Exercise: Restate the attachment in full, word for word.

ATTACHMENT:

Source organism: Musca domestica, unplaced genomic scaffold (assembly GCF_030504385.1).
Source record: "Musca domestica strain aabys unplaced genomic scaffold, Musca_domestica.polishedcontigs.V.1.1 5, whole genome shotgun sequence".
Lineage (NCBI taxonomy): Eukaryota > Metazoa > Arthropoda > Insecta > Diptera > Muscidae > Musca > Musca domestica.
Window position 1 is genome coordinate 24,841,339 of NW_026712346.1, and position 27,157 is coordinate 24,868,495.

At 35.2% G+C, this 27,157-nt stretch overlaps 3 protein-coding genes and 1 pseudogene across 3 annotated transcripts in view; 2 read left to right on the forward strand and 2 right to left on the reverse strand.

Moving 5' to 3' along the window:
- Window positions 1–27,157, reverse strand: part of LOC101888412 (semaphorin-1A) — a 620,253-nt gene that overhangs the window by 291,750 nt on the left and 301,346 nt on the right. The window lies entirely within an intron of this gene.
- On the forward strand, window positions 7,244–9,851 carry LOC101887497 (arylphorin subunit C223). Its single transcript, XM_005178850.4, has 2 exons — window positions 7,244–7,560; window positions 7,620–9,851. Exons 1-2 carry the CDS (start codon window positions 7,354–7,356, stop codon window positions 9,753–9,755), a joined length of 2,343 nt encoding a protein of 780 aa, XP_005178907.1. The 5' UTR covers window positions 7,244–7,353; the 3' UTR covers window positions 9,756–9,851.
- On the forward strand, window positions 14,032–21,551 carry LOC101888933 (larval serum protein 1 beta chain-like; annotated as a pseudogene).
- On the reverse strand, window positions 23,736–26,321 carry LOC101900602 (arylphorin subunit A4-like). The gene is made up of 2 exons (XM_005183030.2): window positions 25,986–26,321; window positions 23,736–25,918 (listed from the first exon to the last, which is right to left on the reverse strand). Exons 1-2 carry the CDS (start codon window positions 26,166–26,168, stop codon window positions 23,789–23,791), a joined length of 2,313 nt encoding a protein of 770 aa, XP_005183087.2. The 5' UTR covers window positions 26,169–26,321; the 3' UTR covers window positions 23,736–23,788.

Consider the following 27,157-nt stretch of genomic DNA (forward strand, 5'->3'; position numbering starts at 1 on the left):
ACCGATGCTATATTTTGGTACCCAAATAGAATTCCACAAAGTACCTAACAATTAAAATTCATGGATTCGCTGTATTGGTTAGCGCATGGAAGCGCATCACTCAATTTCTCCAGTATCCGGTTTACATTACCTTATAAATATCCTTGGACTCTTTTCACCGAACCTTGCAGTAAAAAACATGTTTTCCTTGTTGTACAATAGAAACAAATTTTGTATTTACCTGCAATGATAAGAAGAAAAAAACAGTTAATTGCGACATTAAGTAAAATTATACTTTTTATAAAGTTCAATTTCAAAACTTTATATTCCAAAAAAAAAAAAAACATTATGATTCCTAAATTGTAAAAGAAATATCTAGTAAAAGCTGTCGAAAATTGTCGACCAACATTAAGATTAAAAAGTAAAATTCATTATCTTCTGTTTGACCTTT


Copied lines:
Source organism: Musca domestica, unplaced genomic scaffold (assembly GCF_030504385.1).
Source record: "Musca domestica strain aabys unplaced genomic scaffold, Musca_domestica.polishedcontigs.V.1.1 5, whole genome shotgun sequence".
Lineage (NCBI taxonomy): Eukaryota > Metazoa > Arthropoda > Insecta > Diptera > Muscidae > Musca > Musca domestica.
Window position 1 is genome coordinate 24,841,339 of NW_026712346.1, and position 27,157 is coordinate 24,868,495.

At 35.2% G+C, this 27,157-nt stretch overlaps 3 protein-coding genes and 1 pseudogene across 3 annotated transcripts in view; 2 read left to right on the forward strand and 2 right to left on the reverse strand.

Moving 5' to 3' along the window:
- Window positions 1–27,157, reverse strand: part of LOC101888412 (semaphorin-1A) — a 620,253-nt gene that overhangs the window by 291,750 nt on the left and 301,346 nt on the right. The window lies entirely within an intron of this gene.
- On the forward strand, window positions 7,244–9,851 carry LOC101887497 (arylphorin subunit C223). Its single transcript, XM_005178850.4, has 2 exons — window positions 7,244–7,560; window positions 7,620–9,851. Exons 1-2 carry the CDS (start codon window positions 7,354–7,356, stop codon window positions 9,753–9,755), a joined length of 2,343 nt encoding a protein of 780 aa, XP_005178907.1. The 5' UTR covers window positions 7,244–7,353; the 3' UTR covers window positions 9,756–9,851.
- On the forward strand, window positions 14,032–21,551 carry LOC101888933 (larval serum protein 1 beta chain-like; annotated as a pseudogene).
- On the reverse strand, window positions 23,736–26,321 carry LOC101900602 (arylphorin subunit A4-like). The gene is made up of 2 exons (XM_005183030.2): window positions 25,986–26,321; window positions 23,736–25,918 (listed from the first exon to the last, which is right to left on the reverse strand). Exons 1-2 carry the CDS (start codon window positions 26,166–26,168, stop codon window positions 23,789–23,791), a joined length of 2,313 nt encoding a protein of 770 aa, XP_005183087.2. The 5' UTR covers window positions 26,169–26,321; the 3' UTR covers window positions 23,736–23,788.

Consider the following 27,157-nt stretch of genomic DNA (forward strand, 5'->3'; position numbering starts at 1 on the left):
ACCGATGCTATATTTTGGTACCCAAATAGAATTCCACAAAGTACCTAACAATTAAAATTCATGGATTCGCTGTATTGGTTAGCGCATGGAAGCGCATCACTCAATTTCTCCAGTATCCGGTTTACATTACCTTATAAATATCCTTGGACTCTTTTCACCGAACCTTGCAGTAAAAAACATGTTTTCCTTGTTGTACAATAGAAACAAATTTTGTATTTACCTGCAATGATAAGAAGAAAAAAACAGTTAATTGCGACATTAAGTAAAATTATACTTTTTATAAAGTTCAATTTCAAAACTTTATATTCCAAAAAAAAAAAAAACATTATGATTCCTAAATTGTAAAAGAAATATCTAGTAAAAGCTGTCGAAAATTGTCGACCAACATTAAGATTAAAAAGTAAAATTCATTATCTTCTGTTTGACCTTT